Ok, it is probably a little early to make this proclamation based on the growth of the usenet community around Microsoft.public groups, but the news of AOL no longer offering Usenet Access is a sign of things to come. The best post I've seen about this comes from Many 2 Many.
"This feels to me like they’re tearing down an old diner in a neighborhood I used to live in. I never go there anymore, but I spent 5 years of my life on usenet, and 2 of those years in a fever I can’t characterize as anything other than addiction. I learned to write there, and it’s one of only two places where I had people I’d call real friends who I never met IRL. (The other was Old Man Murray, RIP.)..."
"Still, it feels kind of funny. Usenet was such a spectacular experiment in the annals of human communication, the idea that it’s value isn’t worth the cost of keeping the servers running comes as a marker of things I already knew, but which still feel different when they become facts in the world. "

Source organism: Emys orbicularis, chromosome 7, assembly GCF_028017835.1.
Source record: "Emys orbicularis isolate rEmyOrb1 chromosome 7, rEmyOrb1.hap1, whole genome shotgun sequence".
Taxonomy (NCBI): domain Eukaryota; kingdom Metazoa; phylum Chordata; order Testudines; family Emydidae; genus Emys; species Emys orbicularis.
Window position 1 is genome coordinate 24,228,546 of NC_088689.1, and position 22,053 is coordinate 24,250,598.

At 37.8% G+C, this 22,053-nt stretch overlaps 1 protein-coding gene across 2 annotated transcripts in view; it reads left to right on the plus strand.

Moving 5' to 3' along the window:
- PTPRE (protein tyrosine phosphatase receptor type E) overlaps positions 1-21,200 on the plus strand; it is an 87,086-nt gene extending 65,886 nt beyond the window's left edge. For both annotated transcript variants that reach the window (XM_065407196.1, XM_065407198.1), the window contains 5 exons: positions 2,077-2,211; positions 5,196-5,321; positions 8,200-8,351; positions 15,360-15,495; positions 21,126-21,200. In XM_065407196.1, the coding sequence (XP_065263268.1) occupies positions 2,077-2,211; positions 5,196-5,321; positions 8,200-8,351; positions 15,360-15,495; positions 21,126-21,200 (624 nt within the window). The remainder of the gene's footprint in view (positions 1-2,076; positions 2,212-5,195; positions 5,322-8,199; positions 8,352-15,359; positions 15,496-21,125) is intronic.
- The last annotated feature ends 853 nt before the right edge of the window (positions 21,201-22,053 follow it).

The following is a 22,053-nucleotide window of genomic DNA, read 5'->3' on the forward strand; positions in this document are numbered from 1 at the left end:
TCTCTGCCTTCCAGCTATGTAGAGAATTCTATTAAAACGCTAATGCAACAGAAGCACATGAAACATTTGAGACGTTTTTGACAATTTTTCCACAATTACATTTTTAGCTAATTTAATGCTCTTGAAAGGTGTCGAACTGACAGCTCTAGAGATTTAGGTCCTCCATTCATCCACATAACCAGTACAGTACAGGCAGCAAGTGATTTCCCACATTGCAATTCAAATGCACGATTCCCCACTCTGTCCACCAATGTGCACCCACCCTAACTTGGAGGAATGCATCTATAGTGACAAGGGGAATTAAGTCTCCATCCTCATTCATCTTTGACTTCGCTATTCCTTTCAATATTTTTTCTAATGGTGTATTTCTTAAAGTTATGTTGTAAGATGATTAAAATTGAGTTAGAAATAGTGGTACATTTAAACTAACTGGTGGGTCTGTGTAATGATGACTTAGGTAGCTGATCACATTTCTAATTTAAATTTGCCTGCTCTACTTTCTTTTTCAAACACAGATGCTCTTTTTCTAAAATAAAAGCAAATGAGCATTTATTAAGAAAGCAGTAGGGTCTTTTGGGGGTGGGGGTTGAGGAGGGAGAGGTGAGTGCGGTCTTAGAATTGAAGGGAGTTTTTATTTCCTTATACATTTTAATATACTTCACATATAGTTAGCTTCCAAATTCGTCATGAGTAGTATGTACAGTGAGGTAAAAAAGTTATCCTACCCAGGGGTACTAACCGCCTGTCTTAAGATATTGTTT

Personally I heard some of the Microsoft.public newsgroups most staunch supporters (our MVPs) really start foretelling the death of Usenet at the MVP summit this past year. The allure of modern web-forum based communities with moderation, improved identity, less spam, etc is starting to tear some of them away. Last year many of the developer newsgroups (and I'll lump developers into an early adopter category) actually saw a decrease in the number of return users. Look at the Asp.Net forum community. It already outpaces all of the public Asp.Net newsgroups. Sure, these are web guys, so they would naturally gravitate to the web interface. But how long is it before someone makes a great offline client that talks to standard web protocols to fit the bill of other high volume contributors whose only reason for not moving to web forums is the desire for the faster client cached access?